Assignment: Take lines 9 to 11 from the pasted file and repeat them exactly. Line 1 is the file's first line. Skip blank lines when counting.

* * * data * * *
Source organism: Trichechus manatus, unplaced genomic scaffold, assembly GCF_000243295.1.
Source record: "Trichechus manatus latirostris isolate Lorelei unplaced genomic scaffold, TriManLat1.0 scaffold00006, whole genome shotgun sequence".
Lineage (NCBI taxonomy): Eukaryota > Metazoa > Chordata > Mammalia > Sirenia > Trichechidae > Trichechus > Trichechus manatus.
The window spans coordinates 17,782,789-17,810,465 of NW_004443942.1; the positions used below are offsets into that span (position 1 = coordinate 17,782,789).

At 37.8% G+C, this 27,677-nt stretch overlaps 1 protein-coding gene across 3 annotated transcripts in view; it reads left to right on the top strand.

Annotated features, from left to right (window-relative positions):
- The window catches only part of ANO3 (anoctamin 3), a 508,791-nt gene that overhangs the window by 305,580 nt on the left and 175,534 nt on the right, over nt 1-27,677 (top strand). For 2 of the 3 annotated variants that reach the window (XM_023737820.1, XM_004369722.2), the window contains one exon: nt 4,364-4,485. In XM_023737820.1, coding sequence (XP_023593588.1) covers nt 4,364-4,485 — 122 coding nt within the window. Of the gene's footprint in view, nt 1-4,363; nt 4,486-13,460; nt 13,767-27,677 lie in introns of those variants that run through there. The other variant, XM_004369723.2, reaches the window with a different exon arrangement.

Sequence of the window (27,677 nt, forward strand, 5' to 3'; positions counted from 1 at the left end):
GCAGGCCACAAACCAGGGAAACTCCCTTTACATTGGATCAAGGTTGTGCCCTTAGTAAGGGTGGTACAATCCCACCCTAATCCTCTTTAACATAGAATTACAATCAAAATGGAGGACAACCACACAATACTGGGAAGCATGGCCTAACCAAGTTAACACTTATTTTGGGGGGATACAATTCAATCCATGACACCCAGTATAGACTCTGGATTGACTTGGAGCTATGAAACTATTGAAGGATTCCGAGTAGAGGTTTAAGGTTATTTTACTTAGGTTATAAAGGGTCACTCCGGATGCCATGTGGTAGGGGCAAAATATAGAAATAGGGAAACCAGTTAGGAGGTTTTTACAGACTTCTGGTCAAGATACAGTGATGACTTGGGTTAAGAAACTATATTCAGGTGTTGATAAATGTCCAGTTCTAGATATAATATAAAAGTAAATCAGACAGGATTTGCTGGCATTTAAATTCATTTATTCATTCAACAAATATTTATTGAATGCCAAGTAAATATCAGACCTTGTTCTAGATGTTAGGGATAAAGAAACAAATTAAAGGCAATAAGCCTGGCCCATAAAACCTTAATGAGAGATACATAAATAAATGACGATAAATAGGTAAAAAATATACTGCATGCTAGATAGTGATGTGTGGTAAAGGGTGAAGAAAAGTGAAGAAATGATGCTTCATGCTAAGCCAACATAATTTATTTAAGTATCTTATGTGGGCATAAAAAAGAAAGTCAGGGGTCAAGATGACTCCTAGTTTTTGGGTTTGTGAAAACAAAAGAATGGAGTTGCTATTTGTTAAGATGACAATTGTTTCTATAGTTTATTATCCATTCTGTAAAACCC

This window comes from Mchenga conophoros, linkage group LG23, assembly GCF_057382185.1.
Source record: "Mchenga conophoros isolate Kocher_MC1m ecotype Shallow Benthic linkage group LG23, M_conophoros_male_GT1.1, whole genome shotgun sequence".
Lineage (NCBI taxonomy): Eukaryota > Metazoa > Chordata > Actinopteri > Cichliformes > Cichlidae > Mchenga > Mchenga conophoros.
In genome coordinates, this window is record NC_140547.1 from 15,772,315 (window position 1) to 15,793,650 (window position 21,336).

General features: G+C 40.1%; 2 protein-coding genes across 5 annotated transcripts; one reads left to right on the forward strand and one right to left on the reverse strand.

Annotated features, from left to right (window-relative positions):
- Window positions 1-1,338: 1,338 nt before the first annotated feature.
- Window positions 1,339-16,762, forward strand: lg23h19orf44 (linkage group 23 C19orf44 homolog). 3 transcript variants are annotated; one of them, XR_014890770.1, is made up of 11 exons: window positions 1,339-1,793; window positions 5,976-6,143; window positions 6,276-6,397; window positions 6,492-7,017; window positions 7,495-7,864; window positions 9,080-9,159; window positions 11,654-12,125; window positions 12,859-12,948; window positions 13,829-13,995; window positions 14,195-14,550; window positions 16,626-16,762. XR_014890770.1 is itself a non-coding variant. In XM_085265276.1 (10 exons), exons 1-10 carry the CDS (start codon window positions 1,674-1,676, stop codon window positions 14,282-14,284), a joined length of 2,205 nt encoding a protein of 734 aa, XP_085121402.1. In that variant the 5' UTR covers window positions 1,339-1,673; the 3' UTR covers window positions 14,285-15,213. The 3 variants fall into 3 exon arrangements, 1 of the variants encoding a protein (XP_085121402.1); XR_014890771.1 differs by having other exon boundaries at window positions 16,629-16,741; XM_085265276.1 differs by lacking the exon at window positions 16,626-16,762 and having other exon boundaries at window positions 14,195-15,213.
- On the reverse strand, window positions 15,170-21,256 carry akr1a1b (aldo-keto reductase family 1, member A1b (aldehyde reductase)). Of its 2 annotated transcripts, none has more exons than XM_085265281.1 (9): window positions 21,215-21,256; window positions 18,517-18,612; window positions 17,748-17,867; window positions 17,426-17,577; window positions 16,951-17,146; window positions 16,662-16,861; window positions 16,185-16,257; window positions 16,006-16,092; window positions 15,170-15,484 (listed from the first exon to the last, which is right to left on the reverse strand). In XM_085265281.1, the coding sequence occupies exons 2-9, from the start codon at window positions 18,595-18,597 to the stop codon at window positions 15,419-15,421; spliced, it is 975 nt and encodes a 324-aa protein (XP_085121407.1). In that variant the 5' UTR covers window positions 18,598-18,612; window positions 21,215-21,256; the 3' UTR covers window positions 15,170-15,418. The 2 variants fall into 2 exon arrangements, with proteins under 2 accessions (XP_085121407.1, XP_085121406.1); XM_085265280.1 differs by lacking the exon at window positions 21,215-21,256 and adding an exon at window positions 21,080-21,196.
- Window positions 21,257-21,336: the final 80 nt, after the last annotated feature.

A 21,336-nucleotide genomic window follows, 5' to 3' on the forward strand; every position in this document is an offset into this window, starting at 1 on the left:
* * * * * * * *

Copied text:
GCAGGCCACAAACCAGGGAAACTCCCTTTACATTGGATCAAGGTTGTGCCCTTAGTAAGGGTGGTACAATCCCACCCTAATCCTCTTTAACATAGAATTACAATCAAAATGGAGGACAACCACACAATACTGGGAAGCATGGCCTAACCAAGTTAACACTTATTTTGGGGGGATACAATTCAATCCATGACACCCAGTATAGACTCTGGATTGACTTGGAGCTATGAAACTATTGAAGGATTCCGAGTAGAGGTTTAAGGTTATTTTACTTAGGTTATAAAGGGTCACTCCGGATGCCATGTGGTAGGGGCAAAATATAGAAATAGGGAAACCAGTTAGGAGGTTTTTACAGACTTCTGGTCAAGATACAGTGATGACTTGGGTTAAGAAACTATATTCAGGTGTTGATAAATGTCCAGTTCTAGATATAATATAAAAGTAAATCAGACAGGATTTGCTGGCATTTAAATTCATTTATTCATTCAACAAATATTTATTGAATGCCAAGTAAATATCAGACCTTGTTCTAGATGTTAGGGATAAAGAAACAAATTAAAGGCAATAAGCCTGGCCCATAAAACCTTAATGAGAGATACATAAATAAATGACGATAAATAGGTAAAAAATATACTGCATGCTAGATAGTGATGTGTGGTAAAGGGTGAAGAAAAGTGAAGAAATGATGCTTCATGCTAAGCCAACATAATTTATTTAAGTATCTTATGTGGGCATAAAAAAGAAAGTCAGGGGTCAAGATGACTCCTAGTTTTTGGGTTTGTGAAAACAAAAGAATGGAGTTGCTATTTGTTAAGATGACAATTGTTTCTATAGTTTATTATCCATTCTGTAAAACCC

This window comes from Mchenga conophoros, linkage group LG23, assembly GCF_057382185.1.
Source record: "Mchenga conophoros isolate Kocher_MC1m ecotype Shallow Benthic linkage group LG23, M_conophoros_male_GT1.1, whole genome shotgun sequence".